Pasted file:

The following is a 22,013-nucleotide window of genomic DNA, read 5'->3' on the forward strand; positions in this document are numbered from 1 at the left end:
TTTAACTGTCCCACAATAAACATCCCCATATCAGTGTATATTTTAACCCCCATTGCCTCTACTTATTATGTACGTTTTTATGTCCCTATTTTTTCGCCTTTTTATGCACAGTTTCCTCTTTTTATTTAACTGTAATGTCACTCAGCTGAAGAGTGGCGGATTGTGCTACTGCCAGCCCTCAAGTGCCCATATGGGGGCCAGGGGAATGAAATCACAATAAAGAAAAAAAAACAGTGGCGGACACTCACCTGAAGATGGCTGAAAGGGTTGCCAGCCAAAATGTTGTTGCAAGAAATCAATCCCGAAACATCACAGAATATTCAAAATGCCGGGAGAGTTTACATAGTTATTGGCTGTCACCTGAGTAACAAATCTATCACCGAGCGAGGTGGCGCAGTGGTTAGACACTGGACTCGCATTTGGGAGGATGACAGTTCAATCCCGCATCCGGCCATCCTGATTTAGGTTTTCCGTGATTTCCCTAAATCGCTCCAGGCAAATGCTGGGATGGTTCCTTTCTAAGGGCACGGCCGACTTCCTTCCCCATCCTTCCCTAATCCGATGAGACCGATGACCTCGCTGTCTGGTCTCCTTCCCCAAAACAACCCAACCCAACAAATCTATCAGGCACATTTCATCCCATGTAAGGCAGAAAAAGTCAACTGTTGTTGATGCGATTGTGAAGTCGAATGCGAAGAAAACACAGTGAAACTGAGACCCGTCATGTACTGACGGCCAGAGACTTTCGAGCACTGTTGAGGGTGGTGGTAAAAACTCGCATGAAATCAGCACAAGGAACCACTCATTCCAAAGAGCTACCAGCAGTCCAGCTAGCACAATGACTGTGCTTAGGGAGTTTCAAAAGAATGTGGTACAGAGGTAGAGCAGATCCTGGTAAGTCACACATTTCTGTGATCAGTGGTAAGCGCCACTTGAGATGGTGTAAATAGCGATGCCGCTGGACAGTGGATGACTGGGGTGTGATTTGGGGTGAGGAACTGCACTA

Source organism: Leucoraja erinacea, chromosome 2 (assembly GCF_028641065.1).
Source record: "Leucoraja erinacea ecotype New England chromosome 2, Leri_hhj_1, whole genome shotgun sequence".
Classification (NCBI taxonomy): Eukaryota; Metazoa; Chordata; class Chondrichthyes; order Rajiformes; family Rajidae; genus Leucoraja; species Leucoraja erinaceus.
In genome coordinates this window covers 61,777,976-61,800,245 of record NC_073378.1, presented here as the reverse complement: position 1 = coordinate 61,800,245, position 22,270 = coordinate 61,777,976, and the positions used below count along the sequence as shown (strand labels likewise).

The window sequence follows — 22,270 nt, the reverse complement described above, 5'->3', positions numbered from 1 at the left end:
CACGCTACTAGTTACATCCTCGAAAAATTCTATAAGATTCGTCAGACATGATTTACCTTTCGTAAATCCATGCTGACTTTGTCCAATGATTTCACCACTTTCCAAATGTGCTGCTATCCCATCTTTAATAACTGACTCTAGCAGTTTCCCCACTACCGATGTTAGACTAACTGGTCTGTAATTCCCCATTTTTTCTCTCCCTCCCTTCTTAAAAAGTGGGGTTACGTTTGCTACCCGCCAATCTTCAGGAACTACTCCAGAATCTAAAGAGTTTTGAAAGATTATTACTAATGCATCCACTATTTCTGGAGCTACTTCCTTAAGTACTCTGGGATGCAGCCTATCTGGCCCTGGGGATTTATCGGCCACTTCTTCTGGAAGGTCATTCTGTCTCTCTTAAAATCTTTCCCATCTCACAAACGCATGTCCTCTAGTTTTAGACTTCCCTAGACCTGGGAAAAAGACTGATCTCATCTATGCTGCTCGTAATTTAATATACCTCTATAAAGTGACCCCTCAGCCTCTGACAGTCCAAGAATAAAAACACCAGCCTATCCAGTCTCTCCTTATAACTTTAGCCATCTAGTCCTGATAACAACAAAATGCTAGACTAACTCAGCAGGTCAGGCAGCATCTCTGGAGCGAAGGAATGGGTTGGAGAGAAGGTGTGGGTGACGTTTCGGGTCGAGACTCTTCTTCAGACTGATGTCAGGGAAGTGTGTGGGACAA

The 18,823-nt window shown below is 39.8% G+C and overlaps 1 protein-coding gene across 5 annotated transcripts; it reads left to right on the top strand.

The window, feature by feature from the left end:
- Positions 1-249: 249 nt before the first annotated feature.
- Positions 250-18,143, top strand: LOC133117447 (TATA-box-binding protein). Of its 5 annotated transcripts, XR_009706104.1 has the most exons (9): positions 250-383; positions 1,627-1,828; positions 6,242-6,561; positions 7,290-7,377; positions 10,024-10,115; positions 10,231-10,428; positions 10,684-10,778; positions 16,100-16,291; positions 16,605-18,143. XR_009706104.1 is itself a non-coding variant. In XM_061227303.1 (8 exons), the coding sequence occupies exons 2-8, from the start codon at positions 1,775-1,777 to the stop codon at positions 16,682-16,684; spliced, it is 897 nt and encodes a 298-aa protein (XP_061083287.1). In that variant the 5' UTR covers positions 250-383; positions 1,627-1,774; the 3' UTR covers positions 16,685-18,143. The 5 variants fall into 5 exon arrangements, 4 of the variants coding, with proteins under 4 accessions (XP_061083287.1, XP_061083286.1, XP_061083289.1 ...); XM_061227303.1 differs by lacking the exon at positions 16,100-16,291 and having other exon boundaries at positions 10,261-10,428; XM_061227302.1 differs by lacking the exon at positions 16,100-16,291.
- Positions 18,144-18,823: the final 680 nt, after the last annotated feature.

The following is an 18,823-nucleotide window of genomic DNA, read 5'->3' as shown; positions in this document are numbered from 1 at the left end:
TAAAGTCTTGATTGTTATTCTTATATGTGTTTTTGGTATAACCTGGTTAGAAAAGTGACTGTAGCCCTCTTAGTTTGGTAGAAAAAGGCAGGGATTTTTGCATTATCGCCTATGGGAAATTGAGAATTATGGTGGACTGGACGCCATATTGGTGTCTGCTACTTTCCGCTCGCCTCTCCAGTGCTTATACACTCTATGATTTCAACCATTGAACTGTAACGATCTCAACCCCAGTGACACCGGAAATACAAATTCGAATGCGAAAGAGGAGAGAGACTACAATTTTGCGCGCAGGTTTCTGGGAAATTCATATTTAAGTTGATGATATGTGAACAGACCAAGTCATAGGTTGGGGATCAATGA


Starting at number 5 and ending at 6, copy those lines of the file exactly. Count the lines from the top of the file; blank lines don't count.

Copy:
Classification (NCBI taxonomy): Eukaryota; Metazoa; Chordata; class Chondrichthyes; order Rajiformes; family Rajidae; genus Leucoraja; species Leucoraja erinaceus.
In genome coordinates this window covers 61,777,976-61,800,245 of record NC_073378.1, presented here as the reverse complement: position 1 = coordinate 61,800,245, position 22,270 = coordinate 61,777,976, and the positions used below count along the sequence as shown (strand labels likewise).